In the ancient biblical story of Queen Esther, her cousin Mordecai advised her to take some bold steps to save her people. As part of his motivational speech, Mordecai said to her, "Who knows whether you have not attained royalty for such a time as this?"
Those of us in the Air Force may not be royalty, but it's worth asking a similar question. Maybe you have become a shop chief, a team lead or a commander for "such a time as this." Every generation has their challenges, and we have ours.
If you buy in to the notion that you, as a leader, are here at this specific time and for a given purpose, then exactly how should you lead? I propose that you adopt a "bold, servant leader" approach. You've probably heard the expression "bold leadership," and you've probably heard of "servant leadership." But can you do both? I believe you can.
Boldness inspires those around us and conquers great obstacles, but it must be accompanied by purpose and grounded with common sense and integrity. A bold action that accomplishes no purpose is best defined as recklessness and does not help the Air Force or the needs of the people in the organization.
In his book, "The Servant," James C. Hunter states, "Leaders should identify and meet the needs of their people; serve them. I did not say that they should identify and meet the wants of their people or be slaves to them. Slaves do what others want; servants do what others need."
When we think of servants, we often think of individuals who are lower ranking and work to please their bosses. While this is not wrong, it doesn't paint the complete picture. We do serve our superiors. But how many of us serve our subordinates? Serving our subordinates is the essence of servant leadership. Subordinates need us to work for them, to help them achieve success. When they succeed, the organization succeeds. When their families are taken care of, morale improves. When the subordinates see a leader working for them and for the good of the organization, there is no limit to how much effort they will put forth to ensure the team succeeds.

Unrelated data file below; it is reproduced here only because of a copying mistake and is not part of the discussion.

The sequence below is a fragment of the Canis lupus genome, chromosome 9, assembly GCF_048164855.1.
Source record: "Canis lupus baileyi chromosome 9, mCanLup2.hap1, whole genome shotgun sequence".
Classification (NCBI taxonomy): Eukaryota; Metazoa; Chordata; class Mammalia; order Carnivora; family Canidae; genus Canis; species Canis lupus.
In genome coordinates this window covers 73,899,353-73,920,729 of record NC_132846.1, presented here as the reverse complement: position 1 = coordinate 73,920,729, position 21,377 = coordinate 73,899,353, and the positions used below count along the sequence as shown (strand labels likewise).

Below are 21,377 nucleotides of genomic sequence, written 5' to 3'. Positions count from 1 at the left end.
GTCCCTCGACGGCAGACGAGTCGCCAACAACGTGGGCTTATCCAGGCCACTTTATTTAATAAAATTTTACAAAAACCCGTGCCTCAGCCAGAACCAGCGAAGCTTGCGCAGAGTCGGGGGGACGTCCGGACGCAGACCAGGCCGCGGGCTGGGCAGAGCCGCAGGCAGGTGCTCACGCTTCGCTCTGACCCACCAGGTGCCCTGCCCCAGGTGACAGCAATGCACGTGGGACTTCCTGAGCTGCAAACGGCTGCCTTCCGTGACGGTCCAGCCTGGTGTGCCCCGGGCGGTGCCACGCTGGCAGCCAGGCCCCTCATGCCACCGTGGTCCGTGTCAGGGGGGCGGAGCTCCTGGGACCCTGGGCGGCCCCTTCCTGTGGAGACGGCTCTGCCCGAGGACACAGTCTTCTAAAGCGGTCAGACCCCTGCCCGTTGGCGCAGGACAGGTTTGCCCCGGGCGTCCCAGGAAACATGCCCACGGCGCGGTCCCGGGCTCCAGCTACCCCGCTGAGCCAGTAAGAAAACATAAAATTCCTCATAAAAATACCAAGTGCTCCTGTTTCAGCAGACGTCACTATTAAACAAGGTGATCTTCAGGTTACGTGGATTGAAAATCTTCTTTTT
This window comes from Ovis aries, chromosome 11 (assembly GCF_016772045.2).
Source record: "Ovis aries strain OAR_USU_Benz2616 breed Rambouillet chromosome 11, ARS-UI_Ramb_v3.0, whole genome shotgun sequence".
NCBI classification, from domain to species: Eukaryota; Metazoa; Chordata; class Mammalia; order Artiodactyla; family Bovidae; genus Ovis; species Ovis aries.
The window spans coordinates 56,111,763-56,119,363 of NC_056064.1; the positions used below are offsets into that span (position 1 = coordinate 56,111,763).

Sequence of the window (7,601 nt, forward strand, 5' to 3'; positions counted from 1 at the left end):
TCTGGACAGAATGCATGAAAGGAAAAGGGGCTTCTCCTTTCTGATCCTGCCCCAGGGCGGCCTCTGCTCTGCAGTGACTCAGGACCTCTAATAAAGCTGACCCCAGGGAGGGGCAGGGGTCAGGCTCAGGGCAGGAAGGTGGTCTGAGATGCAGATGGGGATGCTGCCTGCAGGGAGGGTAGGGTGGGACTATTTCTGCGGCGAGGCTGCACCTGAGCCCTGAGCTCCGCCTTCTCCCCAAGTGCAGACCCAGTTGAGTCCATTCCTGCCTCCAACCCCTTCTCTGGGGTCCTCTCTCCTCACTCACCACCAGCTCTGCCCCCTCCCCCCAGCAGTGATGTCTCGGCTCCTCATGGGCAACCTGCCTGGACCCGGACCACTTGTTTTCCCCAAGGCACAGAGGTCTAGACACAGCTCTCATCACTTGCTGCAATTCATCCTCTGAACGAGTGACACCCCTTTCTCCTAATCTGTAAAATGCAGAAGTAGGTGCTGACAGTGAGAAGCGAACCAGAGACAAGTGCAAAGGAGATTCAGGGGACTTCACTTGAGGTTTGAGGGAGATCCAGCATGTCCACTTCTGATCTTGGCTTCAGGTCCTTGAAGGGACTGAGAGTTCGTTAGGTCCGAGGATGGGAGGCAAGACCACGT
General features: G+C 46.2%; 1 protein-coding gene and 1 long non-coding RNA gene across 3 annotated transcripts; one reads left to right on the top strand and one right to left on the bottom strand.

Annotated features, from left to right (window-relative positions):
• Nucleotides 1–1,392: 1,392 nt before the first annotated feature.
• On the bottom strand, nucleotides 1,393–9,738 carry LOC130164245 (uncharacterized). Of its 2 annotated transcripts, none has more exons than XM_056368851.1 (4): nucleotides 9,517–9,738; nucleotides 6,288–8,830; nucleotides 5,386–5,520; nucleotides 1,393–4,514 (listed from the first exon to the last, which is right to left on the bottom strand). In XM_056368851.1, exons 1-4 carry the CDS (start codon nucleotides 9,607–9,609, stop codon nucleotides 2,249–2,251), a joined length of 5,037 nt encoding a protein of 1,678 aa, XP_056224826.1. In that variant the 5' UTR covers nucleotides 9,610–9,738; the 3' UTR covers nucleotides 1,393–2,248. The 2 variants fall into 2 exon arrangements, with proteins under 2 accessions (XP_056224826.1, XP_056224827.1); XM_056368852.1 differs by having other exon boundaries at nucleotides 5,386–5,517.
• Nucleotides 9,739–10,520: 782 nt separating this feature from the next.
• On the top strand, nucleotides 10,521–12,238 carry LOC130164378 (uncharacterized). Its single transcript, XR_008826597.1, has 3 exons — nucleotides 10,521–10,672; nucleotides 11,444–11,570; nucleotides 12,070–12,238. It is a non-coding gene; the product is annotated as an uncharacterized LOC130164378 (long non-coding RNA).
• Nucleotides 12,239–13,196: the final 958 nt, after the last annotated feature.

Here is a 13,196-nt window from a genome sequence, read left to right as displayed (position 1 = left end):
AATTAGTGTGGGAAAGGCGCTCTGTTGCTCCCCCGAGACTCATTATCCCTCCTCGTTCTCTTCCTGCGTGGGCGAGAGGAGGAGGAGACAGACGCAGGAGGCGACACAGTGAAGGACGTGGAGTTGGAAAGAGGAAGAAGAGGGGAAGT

Leaders in the Combined Air Forces (CAF) recently modeled bold, servant leadership. Extreme cuts to the FY12 Flying Hour Program were taking their toll on combat capability. Leaders at all levels worked overtime, spending extra effort to analyze and document the situation. With the data in hand, the difficult discussion led to bold, difficult proposals which led to difficult decisions to reallocate money to ensure our Air Force could maintain its combat readiness and prevent it from becoming a "hollow force." Now, the CAF will need bold, servant leaders to enact the changes to regain what was lost in the last six months.
As I ponder the notion of a bold, servant leader, I can't help but think that it's really just another way to describe our core values: servants put service before self; bold leaders channel their boldness to ensure excellence; and without integrity as a foundation, we risk doing it all recklessly and for the wrong reasons.
By the way, Queen Esther accepted her cousin's advice. She put the needs of her people before her own and boldly went to the king unannounced. Her risk paid off after the king extended his gold scepter allowing her to make the request that saved her people from death. She had indeed attained royalty for such a time as that.